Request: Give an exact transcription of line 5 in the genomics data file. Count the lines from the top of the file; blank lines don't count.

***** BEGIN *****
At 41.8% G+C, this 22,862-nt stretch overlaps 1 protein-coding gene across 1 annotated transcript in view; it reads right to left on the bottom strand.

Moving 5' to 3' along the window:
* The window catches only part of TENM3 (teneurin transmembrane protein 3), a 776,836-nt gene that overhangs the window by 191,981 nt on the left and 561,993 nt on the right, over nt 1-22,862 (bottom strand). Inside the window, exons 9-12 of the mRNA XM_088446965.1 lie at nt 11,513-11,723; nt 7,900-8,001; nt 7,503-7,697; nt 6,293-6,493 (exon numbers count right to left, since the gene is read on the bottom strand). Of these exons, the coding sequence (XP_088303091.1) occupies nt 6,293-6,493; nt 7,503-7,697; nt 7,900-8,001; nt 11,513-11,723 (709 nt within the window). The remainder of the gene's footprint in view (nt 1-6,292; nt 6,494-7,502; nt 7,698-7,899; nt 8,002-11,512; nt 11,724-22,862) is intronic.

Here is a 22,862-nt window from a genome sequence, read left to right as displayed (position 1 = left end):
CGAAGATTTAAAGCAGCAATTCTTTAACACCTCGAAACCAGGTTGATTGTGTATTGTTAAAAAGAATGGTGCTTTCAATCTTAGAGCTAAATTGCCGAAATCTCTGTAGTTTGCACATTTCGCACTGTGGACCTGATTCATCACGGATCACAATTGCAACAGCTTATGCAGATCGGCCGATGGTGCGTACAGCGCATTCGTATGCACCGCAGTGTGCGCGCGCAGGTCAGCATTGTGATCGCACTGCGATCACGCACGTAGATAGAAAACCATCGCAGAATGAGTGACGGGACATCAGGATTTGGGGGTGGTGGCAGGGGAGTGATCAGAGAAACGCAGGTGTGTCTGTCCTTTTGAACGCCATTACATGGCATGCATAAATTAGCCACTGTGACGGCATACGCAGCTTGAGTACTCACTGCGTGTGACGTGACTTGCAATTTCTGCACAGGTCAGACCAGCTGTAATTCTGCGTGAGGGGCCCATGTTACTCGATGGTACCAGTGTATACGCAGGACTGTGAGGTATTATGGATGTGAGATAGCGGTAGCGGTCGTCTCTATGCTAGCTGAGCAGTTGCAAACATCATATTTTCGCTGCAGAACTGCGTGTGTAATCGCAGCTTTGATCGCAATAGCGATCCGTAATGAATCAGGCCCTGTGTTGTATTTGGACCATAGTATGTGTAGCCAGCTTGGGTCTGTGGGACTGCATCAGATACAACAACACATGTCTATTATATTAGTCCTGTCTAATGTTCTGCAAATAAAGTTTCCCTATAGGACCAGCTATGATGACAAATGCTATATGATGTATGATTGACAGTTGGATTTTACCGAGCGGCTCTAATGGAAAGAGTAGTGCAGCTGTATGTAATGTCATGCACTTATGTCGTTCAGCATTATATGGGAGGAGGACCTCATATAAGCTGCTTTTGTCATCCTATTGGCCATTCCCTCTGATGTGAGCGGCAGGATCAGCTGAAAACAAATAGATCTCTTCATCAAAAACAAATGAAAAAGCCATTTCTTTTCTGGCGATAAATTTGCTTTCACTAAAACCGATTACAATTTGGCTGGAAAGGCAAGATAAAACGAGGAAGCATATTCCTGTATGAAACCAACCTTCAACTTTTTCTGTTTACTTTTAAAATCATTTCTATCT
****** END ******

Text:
CGAAGATTTAAAGCAGCAATTCTTTAACACCTCGAAACCAGGTTGATTGTGTATTGTTAAAAAGAATGGTGCTTTCAATCTTAGAGCTAAATTGCCGAAATCTCTGTAGTTTGCACATTTCGCACTGTGGACCTGATTCATCACGGATCACAATTGCAACAGCTTATGCAGATCGGCCGATGGTGCGTACAGCGCATTCGTATGCACCGCAGTGTGCGCGCGCAGGTCAGCATTGTGATCGCACTGCGATCACGCACGTAGATAGAAAACCATCGCAGAATGAGTGACGGGACATCAGGATTTGGGGGTGGTGGCAGGGGAGTGATCAGAGAAACGCAGGTGTGTCTGTCCTTTTGAACGCCATTACATGGCATGCATAAATTAGCCACTGTGACGGCATACGCAGCTTGAGTACTCACTGCGTGTGACGTGACTTGCAATTTCTGCACAGGTCAGACCAGCTGTAATTCTGCGTGAGGGGCCCATGTTACTCGATGGTACCAGTGTATACGCAGGACTGTGAGGTATTATGGATGTGAGATAGCGGTAGCGGTCGTCTCTATGCTAGCTGAGCAGTTGCAAACATCATATTTTCGCTGCAGAACTGCGTGTGTAATCGCAGCTTTGATCGCAATAGCGATCCGTAATGAATCAGGCCCTGTGTTGTATTTGGACCATAGTATGTGTAGCCAGCTTGGGTCTGTGGGACTGCATCAGATACAACAACACATGTCTATTATATTAGTCCTGTCTAATGTTCTGCAAATAAAGTTTCCCTATAGGACCAGCTATGATGACAAATGCTATATGATGTATGATTGACAGTTGGATTTTACCGAGCGGCTCTAATGGAAAGAGTAGTGCAGCTGTATGTAATGTCATGCACTTATGTCGTTCAGCATTATATGGGAGGAGGACCTCATATAAGCTGCTTTTGTCATCCTATTGGCCATTCCCTCTGATGTGAGCGGCAGGATCAGCTGAAAACAAATAGATCTCTTCATCAAAAACAAATGAAAAAGCCATTTCTTTTCTGGCGATAAATTTGCTTTCACTAAAACCGATTACAATTTGGCTGGAAAGGCAAGATAAAACGAGGAAGCATATTCCTGTATGAAACCAACCTTCAACTTTTTCTGTTTACTTTTAAAATCATTTCTATCT